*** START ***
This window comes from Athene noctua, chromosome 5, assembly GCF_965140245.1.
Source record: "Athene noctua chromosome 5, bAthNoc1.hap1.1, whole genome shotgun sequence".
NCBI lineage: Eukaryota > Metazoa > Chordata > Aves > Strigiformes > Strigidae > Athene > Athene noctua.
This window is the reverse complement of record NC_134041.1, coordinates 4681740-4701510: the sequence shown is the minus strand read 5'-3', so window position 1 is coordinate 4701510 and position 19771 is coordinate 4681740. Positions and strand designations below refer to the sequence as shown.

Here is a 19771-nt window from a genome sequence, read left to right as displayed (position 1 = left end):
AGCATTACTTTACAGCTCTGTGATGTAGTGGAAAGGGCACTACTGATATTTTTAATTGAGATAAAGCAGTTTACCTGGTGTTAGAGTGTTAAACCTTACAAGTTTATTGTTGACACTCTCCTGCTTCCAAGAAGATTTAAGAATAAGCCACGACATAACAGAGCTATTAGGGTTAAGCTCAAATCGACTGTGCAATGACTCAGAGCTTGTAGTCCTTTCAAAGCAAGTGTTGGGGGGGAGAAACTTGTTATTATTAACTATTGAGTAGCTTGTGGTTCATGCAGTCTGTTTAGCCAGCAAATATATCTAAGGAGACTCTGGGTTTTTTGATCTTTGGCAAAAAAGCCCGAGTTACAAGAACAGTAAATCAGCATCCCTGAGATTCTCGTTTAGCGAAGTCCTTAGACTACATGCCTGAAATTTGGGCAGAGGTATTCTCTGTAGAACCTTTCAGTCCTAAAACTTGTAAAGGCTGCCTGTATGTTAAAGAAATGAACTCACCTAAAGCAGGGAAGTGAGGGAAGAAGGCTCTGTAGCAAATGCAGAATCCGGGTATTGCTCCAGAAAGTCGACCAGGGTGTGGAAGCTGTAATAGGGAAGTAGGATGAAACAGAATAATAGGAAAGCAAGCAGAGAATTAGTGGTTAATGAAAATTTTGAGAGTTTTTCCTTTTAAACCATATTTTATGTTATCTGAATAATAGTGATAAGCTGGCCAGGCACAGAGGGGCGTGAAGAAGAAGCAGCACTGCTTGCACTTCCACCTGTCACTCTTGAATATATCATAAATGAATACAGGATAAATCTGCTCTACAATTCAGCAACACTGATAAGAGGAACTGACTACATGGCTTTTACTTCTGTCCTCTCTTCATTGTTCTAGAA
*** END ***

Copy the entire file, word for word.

This window comes from Athene noctua, chromosome 5, assembly GCF_965140245.1.
Source record: "Athene noctua chromosome 5, bAthNoc1.hap1.1, whole genome shotgun sequence".
NCBI lineage: Eukaryota > Metazoa > Chordata > Aves > Strigiformes > Strigidae > Athene > Athene noctua.
This window is the reverse complement of record NC_134041.1, coordinates 4681740-4701510: the sequence shown is the minus strand read 5'-3', so window position 1 is coordinate 4701510 and position 19771 is coordinate 4681740. Positions and strand designations below refer to the sequence as shown.

Here is a 19771-nt window from a genome sequence, read left to right as displayed (position 1 = left end):
AGCATTACTTTACAGCTCTGTGATGTAGTGGAAAGGGCACTACTGATATTTTTAATTGAGATAAAGCAGTTTACCTGGTGTTAGAGTGTTAAACCTTACAAGTTTATTGTTGACACTCTCCTGCTTCCAAGAAGATTTAAGAATAAGCCACGACATAACAGAGCTATTAGGGTTAAGCTCAAATCGACTGTGCAATGACTCAGAGCTTGTAGTCCTTTCAAAGCAAGTGTTGGGGGGGAGAAACTTGTTATTATTAACTATTGAGTAGCTTGTGGTTCATGCAGTCTGTTTAGCCAGCAAATATATCTAAGGAGACTCTGGGTTTTTTGATCTTTGGCAAAAAAGCCCGAGTTACAAGAACAGTAAATCAGCATCCCTGAGATTCTCGTTTAGCGAAGTCCTTAGACTACATGCCTGAAATTTGGGCAGAGGTATTCTCTGTAGAACCTTTCAGTCCTAAAACTTGTAAAGGCTGCCTGTATGTTAAAGAAATGAACTCACCTAAAGCAGGGAAGTGAGGGAAGAAGGCTCTGTAGCAAATGCAGAATCCGGGTATTGCTCCAGAAAGTCGACCAGGGTGTGGAAGCTGTAATAGGGAAGTAGGATGAAACAGAATAATAGGAAAGCAAGCAGAGAATTAGTGGTTAATGAAAATTTTGAGAGTTTTTCCTTTTAAACCATATTTTATGTTATCTGAATAATAGTGATAAGCTGGCCAGGCACAGAGGGGCGTGAAGAAGAAGCAGCACTGCTTGCACTTCCACCTGTCACTCTTGAATATATCATAAATGAATACAGGATAAATCTGCTCTACAATTCAGCAACACTGATAAGAGGAACTGACTACATGGCTTTTACTTCTGTCCTCTCTTCATTGTTCTAGAA